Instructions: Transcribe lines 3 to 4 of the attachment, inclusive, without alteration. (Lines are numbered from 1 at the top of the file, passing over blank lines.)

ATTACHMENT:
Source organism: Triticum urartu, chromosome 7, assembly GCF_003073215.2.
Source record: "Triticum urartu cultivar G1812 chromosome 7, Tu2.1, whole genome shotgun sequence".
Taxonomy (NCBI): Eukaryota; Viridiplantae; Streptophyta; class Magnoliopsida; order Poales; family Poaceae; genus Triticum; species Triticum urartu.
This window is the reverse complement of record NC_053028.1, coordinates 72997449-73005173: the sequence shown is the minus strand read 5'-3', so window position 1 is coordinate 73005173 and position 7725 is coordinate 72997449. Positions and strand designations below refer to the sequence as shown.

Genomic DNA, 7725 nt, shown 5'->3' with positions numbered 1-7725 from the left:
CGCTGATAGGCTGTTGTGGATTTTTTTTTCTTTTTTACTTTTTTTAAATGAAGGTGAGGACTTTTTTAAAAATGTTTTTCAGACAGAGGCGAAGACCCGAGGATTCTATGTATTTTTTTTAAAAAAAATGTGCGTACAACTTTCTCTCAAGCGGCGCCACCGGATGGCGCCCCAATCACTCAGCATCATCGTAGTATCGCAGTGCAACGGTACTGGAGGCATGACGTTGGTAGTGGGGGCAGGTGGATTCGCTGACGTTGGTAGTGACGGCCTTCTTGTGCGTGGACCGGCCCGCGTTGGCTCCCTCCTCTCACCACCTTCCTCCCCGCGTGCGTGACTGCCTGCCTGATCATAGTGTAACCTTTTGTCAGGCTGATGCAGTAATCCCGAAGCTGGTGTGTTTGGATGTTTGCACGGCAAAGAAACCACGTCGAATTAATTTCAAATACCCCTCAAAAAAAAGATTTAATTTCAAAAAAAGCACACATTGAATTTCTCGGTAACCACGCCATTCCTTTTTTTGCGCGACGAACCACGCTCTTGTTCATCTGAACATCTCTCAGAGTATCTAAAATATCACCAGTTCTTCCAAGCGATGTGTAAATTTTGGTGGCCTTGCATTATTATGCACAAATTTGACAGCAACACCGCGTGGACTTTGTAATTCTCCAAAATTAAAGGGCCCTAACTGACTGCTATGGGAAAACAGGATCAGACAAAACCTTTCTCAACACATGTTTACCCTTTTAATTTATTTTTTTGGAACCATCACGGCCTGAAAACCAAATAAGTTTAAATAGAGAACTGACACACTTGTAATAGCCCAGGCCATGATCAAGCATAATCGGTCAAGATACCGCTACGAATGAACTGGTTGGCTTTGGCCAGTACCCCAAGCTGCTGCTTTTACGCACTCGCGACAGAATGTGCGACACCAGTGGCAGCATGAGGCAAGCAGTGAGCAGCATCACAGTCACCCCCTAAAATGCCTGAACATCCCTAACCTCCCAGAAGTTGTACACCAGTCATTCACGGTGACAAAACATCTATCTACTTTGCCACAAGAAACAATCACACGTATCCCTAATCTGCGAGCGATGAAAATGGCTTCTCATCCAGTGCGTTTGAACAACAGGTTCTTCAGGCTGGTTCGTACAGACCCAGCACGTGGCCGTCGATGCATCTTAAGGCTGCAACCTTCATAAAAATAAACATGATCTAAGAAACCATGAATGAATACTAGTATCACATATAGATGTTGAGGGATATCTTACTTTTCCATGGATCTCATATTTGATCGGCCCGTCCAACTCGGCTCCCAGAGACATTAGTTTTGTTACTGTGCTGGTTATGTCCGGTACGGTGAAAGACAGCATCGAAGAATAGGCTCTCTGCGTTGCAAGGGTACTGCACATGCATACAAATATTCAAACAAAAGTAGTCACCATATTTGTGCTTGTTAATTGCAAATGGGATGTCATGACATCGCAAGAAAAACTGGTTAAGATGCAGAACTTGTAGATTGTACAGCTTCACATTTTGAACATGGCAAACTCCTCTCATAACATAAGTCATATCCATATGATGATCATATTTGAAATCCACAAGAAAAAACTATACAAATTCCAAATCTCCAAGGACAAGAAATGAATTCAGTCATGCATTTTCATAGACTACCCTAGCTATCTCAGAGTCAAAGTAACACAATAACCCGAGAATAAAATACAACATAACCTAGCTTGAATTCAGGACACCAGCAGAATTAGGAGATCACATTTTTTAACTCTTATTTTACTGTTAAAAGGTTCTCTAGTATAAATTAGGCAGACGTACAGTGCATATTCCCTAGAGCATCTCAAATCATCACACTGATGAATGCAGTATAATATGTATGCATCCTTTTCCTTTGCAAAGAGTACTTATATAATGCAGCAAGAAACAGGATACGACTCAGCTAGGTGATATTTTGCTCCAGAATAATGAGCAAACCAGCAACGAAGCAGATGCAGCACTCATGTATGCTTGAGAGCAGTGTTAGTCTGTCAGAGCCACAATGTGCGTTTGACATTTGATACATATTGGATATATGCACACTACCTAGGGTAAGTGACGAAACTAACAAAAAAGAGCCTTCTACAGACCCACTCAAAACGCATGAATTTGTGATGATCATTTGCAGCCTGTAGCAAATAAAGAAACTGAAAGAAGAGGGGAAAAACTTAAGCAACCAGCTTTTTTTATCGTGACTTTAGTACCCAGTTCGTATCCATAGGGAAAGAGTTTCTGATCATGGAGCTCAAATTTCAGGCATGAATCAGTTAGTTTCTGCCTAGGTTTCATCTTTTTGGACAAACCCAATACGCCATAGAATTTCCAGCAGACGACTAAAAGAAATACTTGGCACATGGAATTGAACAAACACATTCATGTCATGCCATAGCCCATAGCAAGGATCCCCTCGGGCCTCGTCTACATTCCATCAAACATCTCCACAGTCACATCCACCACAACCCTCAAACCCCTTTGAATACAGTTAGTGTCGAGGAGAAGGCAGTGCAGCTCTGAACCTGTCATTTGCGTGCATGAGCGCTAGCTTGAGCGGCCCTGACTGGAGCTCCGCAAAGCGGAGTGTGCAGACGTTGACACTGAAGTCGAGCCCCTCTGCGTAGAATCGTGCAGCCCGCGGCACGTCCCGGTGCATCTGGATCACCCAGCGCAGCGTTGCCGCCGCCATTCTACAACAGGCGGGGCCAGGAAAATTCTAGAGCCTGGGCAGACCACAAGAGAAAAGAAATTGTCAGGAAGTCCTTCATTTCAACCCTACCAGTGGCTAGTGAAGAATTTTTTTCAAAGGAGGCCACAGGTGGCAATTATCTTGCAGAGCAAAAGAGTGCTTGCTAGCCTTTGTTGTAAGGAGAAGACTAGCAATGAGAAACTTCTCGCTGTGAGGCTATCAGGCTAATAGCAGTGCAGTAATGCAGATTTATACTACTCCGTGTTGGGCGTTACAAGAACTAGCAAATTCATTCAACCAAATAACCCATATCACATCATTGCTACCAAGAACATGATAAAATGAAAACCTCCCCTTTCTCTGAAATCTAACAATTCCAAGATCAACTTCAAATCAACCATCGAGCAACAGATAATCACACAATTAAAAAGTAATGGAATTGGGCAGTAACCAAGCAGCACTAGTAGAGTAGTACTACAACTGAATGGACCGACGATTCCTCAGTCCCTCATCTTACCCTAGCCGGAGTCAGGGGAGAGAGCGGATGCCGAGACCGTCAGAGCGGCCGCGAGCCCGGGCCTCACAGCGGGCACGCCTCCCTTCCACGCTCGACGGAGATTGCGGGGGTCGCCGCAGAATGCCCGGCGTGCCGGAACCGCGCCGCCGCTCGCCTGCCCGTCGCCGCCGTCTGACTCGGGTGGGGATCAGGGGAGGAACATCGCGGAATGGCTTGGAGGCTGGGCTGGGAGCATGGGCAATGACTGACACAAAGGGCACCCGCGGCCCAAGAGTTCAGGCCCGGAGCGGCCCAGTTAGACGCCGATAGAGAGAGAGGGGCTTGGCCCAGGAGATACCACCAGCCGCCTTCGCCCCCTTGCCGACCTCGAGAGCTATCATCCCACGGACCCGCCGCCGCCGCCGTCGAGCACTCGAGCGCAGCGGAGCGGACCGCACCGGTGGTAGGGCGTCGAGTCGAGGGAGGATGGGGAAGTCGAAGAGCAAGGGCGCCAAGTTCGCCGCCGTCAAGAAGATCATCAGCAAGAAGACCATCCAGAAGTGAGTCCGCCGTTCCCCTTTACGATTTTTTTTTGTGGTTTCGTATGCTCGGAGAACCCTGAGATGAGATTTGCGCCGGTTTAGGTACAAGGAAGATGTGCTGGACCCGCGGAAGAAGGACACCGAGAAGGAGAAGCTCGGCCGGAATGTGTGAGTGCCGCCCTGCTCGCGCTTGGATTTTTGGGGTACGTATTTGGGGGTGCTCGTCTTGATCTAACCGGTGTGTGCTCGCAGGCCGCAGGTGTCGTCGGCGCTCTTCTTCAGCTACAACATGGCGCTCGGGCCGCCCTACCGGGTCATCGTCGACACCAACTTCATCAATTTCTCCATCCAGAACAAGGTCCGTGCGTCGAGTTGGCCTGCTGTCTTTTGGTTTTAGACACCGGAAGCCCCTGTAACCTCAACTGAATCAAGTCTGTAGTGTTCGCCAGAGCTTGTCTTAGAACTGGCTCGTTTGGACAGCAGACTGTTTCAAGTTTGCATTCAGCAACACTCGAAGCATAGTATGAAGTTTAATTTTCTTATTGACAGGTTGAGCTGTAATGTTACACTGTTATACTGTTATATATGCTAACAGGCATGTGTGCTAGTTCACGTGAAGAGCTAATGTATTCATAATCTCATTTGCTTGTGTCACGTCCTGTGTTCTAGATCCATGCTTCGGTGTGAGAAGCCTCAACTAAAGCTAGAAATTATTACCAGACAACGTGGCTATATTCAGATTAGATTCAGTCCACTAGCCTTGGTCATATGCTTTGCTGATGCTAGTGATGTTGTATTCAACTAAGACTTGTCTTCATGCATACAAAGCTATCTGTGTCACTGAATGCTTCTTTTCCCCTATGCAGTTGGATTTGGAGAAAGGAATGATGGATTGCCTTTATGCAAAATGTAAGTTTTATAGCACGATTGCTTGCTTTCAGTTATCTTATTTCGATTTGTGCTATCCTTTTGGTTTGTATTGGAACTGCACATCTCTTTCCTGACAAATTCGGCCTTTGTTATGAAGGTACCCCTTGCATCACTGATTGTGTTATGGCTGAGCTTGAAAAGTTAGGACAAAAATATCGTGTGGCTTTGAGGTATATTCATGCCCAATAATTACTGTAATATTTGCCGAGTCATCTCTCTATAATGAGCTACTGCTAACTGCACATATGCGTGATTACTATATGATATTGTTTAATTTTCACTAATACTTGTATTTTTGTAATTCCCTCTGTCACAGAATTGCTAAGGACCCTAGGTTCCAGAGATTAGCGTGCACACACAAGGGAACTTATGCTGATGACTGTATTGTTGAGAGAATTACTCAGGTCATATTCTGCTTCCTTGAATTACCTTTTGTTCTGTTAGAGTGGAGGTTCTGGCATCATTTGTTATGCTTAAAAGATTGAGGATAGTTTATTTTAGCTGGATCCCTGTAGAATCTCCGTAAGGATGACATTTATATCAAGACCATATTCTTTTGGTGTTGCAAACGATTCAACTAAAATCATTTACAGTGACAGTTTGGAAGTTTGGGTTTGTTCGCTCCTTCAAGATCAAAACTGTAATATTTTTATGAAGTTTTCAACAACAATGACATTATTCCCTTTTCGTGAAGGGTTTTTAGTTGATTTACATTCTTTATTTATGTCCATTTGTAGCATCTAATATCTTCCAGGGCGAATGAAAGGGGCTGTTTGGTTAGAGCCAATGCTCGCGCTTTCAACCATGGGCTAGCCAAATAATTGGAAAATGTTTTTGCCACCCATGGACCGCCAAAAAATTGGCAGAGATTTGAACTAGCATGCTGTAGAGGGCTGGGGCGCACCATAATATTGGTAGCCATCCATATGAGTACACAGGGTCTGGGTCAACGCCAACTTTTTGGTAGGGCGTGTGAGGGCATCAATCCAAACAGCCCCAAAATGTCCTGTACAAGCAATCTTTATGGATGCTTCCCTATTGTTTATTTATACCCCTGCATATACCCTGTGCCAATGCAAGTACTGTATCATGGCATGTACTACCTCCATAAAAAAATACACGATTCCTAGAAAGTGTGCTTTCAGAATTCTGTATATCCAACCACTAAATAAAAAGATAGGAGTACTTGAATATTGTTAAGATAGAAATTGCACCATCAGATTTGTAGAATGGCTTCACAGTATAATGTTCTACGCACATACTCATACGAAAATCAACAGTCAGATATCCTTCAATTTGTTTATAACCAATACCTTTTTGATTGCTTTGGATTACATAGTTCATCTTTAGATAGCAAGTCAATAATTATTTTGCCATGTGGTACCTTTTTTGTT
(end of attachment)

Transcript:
Taxonomy (NCBI): Eukaryota; Viridiplantae; Streptophyta; class Magnoliopsida; order Poales; family Poaceae; genus Triticum; species Triticum urartu.
This window is the reverse complement of record NC_053028.1, coordinates 72997449-73005173: the sequence shown is the minus strand read 5'-3', so window position 1 is coordinate 73005173 and position 7725 is coordinate 72997449. Positions and strand designations below refer to the sequence as shown.